Henry Herz writes fantasy and science fiction for children. His debut traditionally published picture book, Monster Goose Nursery Rhymes, is due out from Pelican Publishing in January 2015. Henry and his sons have also indie-published four children’s books, including Nimpentoad (early chapter book, author), which reached #1 in Kindle Best Sellers large print sci-fi & fantasy, and was featured in Young Entrepreneur, Wired GeekDad, and CNN; and Beyond the Pale (young adult anthology, editor) with short stories by award-winning and New York Times bestselling authors Saladin Ahmed, Peter S. Beagle, Heather Brewer, Jim Butcher, Rachel Caine, Kami Garcia, Nancy Holder, Gillian Philip & Jane Yolen, which reached #2 in Amazon Science Fiction & Fantasy > Fantasy > Anthologies. Henry is a member of the Society of Children’s Book Writers & Illustrators (SCBWI), and his picture book, Little Red Cuttlefish, won Editor’s Choice at an SCBWI Orange County Editor’s Day. He writes articles about children’s literature for TheWriteLife.com, and maintains a popular blog on KidLit, fantasy, and science fiction at www.henryherz.com. He was a guest blogger in Tara Lazar’s PiBoIdMo in 2014. Henry participates in literature panels at a variety of conventions, including moderating the Science Fiction & Fantasy Literature panel at San Diego Comic-Con 2014 with New York Times bestselling author panelists David Brin, Jonathan Maberry, Jim Butcher, Rachel Caine, Jason Hough and Marie Lu. Henry created KidLit Creature Week (www.birchtreepub.com/kcw), an annual online gallery of monsters, creatures, and other imaginary beasts from children’s books. Henry reviews children’s books for the San Francisco Book Review.
by Henry Herz
Let’s first distinguish between the terms independent and small publishers. “Independent publishers” (IPs) are publishers that are not part of a large corporation (e.g., the Big Five). “Small publishers” are defined in the 2007 Writer’s Market as those that average fewer than ten titles per year. So, while all small publishers are independent, not all IPs are small. Pelican Publishing, home of my first three picture books (Monster Goose Nursery Rhymes, When You Give an Imp a Penny, and Little Red Cuttlefish), puts out about 60 titles a year. They are an IP, but not a small publisher.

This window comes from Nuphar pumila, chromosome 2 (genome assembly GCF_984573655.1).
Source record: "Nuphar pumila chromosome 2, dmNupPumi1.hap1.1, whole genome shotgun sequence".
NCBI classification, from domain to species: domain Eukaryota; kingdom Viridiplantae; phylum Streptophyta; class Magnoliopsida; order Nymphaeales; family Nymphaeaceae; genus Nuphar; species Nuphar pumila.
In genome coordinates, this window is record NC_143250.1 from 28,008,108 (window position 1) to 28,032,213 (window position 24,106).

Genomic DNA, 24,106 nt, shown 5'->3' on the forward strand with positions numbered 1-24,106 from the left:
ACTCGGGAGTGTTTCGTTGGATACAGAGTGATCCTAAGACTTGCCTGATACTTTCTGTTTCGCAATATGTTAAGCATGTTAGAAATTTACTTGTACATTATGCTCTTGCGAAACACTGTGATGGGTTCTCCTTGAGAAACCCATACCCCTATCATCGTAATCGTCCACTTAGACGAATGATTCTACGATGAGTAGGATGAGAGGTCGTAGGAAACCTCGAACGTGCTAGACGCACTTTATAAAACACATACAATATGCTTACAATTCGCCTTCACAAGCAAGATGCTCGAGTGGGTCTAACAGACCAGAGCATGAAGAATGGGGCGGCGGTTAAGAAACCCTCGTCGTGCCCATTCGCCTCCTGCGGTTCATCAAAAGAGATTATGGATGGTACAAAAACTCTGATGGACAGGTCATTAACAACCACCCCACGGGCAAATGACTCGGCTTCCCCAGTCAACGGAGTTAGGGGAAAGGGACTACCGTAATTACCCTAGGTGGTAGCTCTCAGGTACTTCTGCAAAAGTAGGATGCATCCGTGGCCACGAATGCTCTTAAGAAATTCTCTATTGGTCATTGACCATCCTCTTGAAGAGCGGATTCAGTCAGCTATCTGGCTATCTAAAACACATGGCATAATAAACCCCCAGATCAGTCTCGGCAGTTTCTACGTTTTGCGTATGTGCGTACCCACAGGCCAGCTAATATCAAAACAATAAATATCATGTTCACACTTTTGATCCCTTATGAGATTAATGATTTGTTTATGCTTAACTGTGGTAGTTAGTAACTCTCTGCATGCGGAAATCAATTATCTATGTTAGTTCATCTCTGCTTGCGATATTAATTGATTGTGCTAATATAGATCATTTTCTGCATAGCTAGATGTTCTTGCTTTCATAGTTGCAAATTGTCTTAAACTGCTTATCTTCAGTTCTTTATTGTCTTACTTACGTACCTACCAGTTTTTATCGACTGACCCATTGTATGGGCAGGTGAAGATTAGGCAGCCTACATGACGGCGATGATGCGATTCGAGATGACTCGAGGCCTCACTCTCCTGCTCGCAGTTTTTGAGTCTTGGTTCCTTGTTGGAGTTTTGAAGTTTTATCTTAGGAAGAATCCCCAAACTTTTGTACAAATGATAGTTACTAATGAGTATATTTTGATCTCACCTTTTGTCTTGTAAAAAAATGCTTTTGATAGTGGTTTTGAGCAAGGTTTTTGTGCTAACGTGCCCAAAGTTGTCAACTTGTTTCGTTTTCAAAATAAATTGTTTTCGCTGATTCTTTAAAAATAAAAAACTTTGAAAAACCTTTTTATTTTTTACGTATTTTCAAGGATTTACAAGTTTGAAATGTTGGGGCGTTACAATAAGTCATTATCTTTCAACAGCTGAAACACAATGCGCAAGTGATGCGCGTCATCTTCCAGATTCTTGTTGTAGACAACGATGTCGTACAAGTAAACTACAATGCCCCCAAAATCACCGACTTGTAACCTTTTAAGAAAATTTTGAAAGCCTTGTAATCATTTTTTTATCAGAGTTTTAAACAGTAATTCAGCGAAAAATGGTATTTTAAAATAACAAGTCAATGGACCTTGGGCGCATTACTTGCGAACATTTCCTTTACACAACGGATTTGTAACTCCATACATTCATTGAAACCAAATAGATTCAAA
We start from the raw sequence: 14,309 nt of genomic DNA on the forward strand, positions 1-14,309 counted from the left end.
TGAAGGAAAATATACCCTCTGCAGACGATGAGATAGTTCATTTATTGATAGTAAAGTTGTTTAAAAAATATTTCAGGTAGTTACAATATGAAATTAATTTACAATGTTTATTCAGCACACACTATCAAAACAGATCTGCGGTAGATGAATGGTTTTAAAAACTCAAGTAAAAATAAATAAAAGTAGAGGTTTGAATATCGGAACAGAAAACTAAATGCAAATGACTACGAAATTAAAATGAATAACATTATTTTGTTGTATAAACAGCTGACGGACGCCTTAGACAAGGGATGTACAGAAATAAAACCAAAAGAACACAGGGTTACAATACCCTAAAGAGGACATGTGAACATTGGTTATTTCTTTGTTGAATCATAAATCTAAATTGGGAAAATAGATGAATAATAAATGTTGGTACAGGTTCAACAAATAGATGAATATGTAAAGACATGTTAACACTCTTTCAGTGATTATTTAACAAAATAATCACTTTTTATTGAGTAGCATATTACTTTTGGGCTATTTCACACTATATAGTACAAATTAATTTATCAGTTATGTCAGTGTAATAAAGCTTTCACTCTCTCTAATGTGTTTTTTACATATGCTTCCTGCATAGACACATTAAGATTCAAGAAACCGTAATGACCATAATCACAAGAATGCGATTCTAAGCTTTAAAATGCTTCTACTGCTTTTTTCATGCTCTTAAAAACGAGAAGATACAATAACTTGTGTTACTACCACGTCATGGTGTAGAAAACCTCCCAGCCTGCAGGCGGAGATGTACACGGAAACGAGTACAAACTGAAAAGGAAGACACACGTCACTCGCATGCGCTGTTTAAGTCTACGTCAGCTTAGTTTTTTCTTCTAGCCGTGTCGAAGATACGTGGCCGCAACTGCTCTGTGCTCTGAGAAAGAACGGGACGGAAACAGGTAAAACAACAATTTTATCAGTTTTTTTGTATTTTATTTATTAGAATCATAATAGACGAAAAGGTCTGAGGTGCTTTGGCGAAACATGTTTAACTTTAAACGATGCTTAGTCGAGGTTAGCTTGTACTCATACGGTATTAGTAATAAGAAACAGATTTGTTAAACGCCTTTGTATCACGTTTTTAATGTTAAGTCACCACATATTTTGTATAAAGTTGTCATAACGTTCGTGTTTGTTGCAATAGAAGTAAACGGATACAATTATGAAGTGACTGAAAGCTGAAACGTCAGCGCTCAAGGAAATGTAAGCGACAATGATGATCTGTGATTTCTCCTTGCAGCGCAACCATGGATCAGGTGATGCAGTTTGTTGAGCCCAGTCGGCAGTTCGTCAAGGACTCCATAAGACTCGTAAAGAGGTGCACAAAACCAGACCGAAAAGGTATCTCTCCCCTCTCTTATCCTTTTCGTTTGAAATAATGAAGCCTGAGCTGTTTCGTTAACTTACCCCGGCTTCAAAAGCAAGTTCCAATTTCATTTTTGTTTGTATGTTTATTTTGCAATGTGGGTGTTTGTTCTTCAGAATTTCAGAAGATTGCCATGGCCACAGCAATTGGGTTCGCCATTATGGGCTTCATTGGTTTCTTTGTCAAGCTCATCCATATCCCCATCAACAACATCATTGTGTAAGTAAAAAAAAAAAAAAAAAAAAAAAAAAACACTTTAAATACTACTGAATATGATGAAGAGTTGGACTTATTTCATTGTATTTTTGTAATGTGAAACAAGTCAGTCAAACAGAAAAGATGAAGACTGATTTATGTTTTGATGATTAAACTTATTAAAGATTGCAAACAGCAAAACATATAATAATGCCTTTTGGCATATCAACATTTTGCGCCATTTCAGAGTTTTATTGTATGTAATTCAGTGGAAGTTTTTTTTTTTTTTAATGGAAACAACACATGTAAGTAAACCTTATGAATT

Having a book put out by a large publishing house, without question, offers some powerful advantages, including greater market reach, publishing industry relationships, more staff, and bigger budgets (and advances), than are often the case for smaller publishers. That said, there are significant benefits to working with IPs, as outlined below.
- Access – Arguably the most important advantage of IPs is their relative ease of access. While most of the large publishers can only be queried via a literary agent, that restriction is rarely present with IPs. This makes IPs particularly appealing to newer, unagented writers.
- Relationships – IPs’ smaller size tends to promote a closer relationship between the author and the IP than may be possible with a large publisher. I feel comfortable contacting my editor and publicist at Pelican whenever it’s necessary. This ease of interaction promotes a more pleasant working relationship.
- Influence – By virtue, at least in part, of the closer relationship, authors may also have more influence with IPs than with large publishers. IPs may be more likely to solicit and consider author feedback on cover design, artwork, font choice, etc. That said, trust your IP to know their business.
- Author’s Efforts More Visible – This is the big fish in a small pond phenomenon. An individual author’s promotional efforts and resulting sales are more visible and account for a larger percentage of sales at an IP than at a large publisher.
- More Flexible – IPs, by their nature, and more flexible than large publishers. This can enable them to focus on niche or regional markets, and offer a home to a book that would not be considered by a large publisher. IPs don’t invest as much on a single book, and can thus more easily take calculated risks on innovative or unusual manuscripts.
- Longer-Term Perspective – IPs typically don’t place themselves under the pressure cooker of achieving best selling books within the first 90 days of publication. Their philosophy is more aligned with a marathoner than with a sprinter. Slow and steady wins the race. Pelican keeps its books in print indefinitely.
- Speed – IPs can use their smaller size and greater flexibility to produce books faster than a large publisher. This was particularly true for my experience with Pelican, since I had complete artwork accompany my manuscripts (note: that is neither typical nor recommended for non-author/illustrators).
- Stepping Stone – IPs are quite capable of producing top notch books. A well-written and commercially successful book put out by an IP offers an effective stepping stone for authors’ careers, including gaining access to literary agents and, with their help, larger opportunities.
So, don’t be afraid to submit to IPs. It could be the start of a beautiful friendship.